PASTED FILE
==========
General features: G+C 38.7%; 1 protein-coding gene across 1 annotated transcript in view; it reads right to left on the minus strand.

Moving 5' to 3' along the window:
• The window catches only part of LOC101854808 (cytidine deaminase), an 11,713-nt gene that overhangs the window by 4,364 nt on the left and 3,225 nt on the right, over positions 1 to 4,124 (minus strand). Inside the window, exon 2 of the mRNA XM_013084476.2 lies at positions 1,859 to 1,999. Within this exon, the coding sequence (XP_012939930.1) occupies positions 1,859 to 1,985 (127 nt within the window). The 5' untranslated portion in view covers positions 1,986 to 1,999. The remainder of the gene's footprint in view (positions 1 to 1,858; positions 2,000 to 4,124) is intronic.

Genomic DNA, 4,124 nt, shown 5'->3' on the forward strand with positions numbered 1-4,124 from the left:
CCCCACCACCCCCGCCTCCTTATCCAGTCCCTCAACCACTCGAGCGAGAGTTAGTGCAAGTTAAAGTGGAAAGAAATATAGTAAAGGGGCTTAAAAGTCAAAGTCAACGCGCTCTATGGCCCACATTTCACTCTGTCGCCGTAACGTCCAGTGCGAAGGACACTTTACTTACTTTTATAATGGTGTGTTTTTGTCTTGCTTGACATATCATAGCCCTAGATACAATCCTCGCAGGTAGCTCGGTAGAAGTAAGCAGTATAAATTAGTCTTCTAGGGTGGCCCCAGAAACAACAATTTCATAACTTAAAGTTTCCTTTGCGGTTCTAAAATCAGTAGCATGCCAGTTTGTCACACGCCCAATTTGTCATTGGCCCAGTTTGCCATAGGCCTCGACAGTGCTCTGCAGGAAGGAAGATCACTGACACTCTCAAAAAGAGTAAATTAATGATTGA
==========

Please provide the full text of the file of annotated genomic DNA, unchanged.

General features: G+C 38.7%; 1 protein-coding gene across 1 annotated transcript in view; it reads right to left on the minus strand.

Moving 5' to 3' along the window:
• The window catches only part of LOC101854808 (cytidine deaminase), an 11,713-nt gene that overhangs the window by 4,364 nt on the left and 3,225 nt on the right, over positions 1 to 4,124 (minus strand). Inside the window, exon 2 of the mRNA XM_013084476.2 lies at positions 1,859 to 1,999. Within this exon, the coding sequence (XP_012939930.1) occupies positions 1,859 to 1,985 (127 nt within the window). The 5' untranslated portion in view covers positions 1,986 to 1,999. The remainder of the gene's footprint in view (positions 1 to 1,858; positions 2,000 to 4,124) is intronic.

Genomic DNA, 4,124 nt, shown 5'->3' on the forward strand with positions numbered 1-4,124 from the left:
CCCCACCACCCCCGCCTCCTTATCCAGTCCCTCAACCACTCGAGCGAGAGTTAGTGCAAGTTAAAGTGGAAAGAAATATAGTAAAGGGGCTTAAAAGTCAAAGTCAACGCGCTCTATGGCCCACATTTCACTCTGTCGCCGTAACGTCCAGTGCGAAGGACACTTTACTTACTTTTATAATGGTGTGTTTTTGTCTTGCTTGACATATCATAGCCCTAGATACAATCCTCGCAGGTAGCTCGGTAGAAGTAAGCAGTATAAATTAGTCTTCTAGGGTGGCCCCAGAAACAACAATTTCATAACTTAAAGTTTCCTTTGCGGTTCTAAAATCAGTAGCATGCCAGTTTGTCACACGCCCAATTTGTCATTGGCCCAGTTTGCCATAGGCCTCGACAGTGCTCTGCAGGAAGGAAGATCACTGACACTCTCAAAAAGAGTAAATTAATGATTGA